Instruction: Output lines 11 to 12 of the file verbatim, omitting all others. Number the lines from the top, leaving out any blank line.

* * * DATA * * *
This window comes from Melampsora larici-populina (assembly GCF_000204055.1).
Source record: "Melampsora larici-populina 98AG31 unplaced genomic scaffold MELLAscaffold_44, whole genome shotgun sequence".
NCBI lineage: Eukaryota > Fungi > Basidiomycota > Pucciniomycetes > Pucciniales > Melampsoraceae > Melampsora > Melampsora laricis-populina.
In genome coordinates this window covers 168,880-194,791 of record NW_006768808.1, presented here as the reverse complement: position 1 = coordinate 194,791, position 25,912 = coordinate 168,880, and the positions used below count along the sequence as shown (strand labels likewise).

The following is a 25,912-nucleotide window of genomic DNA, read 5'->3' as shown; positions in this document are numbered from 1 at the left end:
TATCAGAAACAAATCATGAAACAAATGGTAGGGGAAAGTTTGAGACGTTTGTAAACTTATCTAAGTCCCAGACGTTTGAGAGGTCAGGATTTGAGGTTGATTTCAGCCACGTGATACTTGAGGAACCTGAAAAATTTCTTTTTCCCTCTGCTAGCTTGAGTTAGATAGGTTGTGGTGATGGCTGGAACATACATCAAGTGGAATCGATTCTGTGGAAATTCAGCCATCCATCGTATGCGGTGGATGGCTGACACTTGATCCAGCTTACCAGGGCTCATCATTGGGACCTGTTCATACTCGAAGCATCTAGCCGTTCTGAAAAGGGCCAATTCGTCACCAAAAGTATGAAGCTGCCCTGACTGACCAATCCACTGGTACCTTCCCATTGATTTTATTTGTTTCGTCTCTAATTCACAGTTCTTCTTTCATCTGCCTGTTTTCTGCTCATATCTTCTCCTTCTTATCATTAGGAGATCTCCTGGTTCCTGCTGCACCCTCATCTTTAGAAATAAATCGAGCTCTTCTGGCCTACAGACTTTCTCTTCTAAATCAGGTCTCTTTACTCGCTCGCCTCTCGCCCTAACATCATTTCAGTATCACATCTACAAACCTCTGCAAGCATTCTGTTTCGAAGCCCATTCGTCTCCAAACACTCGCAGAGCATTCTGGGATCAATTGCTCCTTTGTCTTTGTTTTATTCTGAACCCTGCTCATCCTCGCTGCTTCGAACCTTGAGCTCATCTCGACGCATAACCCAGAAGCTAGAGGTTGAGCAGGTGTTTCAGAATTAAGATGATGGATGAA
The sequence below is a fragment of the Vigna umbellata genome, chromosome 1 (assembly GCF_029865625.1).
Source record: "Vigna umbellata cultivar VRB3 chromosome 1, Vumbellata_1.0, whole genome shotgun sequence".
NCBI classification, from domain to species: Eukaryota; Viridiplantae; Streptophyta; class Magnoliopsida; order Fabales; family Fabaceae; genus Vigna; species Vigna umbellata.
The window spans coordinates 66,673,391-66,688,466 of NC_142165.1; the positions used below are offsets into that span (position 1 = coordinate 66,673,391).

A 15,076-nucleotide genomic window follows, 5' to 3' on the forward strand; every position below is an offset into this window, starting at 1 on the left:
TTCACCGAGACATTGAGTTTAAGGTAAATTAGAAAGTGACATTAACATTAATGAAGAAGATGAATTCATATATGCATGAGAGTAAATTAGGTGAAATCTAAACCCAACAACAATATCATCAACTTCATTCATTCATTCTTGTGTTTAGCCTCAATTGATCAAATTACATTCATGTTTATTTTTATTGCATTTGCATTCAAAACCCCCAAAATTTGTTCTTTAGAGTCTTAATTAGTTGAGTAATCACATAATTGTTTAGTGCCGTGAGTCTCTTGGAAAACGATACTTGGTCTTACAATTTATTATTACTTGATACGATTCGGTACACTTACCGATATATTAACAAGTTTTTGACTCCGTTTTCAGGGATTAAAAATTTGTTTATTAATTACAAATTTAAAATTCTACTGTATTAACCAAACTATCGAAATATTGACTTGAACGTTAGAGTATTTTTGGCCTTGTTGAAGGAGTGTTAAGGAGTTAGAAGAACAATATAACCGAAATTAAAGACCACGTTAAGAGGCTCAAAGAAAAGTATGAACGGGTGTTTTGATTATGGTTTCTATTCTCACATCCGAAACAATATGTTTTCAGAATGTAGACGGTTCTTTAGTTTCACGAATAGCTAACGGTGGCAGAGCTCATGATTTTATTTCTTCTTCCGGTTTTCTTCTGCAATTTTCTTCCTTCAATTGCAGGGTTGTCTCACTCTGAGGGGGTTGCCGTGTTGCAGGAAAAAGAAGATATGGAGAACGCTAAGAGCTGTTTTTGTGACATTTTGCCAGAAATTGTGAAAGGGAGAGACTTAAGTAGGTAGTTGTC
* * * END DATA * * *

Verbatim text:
A 15,076-nucleotide genomic window follows, 5' to 3' on the forward strand; every position below is an offset into this window, starting at 1 on the left:
TTCACCGAGACATTGAGTTTAAGGTAAATTAGAAAGTGACATTAACATTAATGAAGAAGATGAATTCATATATGCATGAGAGTAAATTAGGTGAAATCTAAACCCAACAACAATATCATCAACTTCATTCATTCATTCTTGTGTTTAGCCTCAATTGATCAAATTACATTCATGTTTATTTTTATTGCATTTGCATTCAAAACCCCCAAAATTTGTTCTTTAGAGTCTTAATTAGTTGAGTAATCACATAATTGTTTAGTGCCGTGAGTCTCTTGGAAAACGATACTTGGTCTTACAATTTATTATTACTTGATACGATTCGGTACACTTACCGATATATTAACAAGTTTTTGACTCCGTTTTCAGGGATTAAAAATTTGTTTATTAATTACAAATTTAAAATTCTACTGTATTAACCAAACTATCGAAATATTGACTTGAACGTTAGAGTATTTTTGGCCTTGTTGAAGGAGTGTTAAGGAGTTAGAAGAACAATATAACCGAAATTAAAGACCACGTTAAGAGGCTCAAAGAAAAGTATGAACGGGTGTTTTGATTATGGTTTCTATTCTCACATCCGAAACAATATGTTTTCAGAATGTAGACGGTTCTTTAGTTTCACGAATAGCTAACGGTGGCAGAGCTCATGATTTTATTTCTTCTTCCGGTTTTCTTCTGCAATTTTCTTCCTTCAATTGCAGGGTTGTCTCACTCTGAGGGGGTTGCCGTGTTGCAGGAAAAAGAAGATATGGAGAACGCTAAGAGCTGTTTTTGTGACATTTTGCCAGAAATTGTGAAAGGGAGAGACTTAAGTAGGTAGTTGTC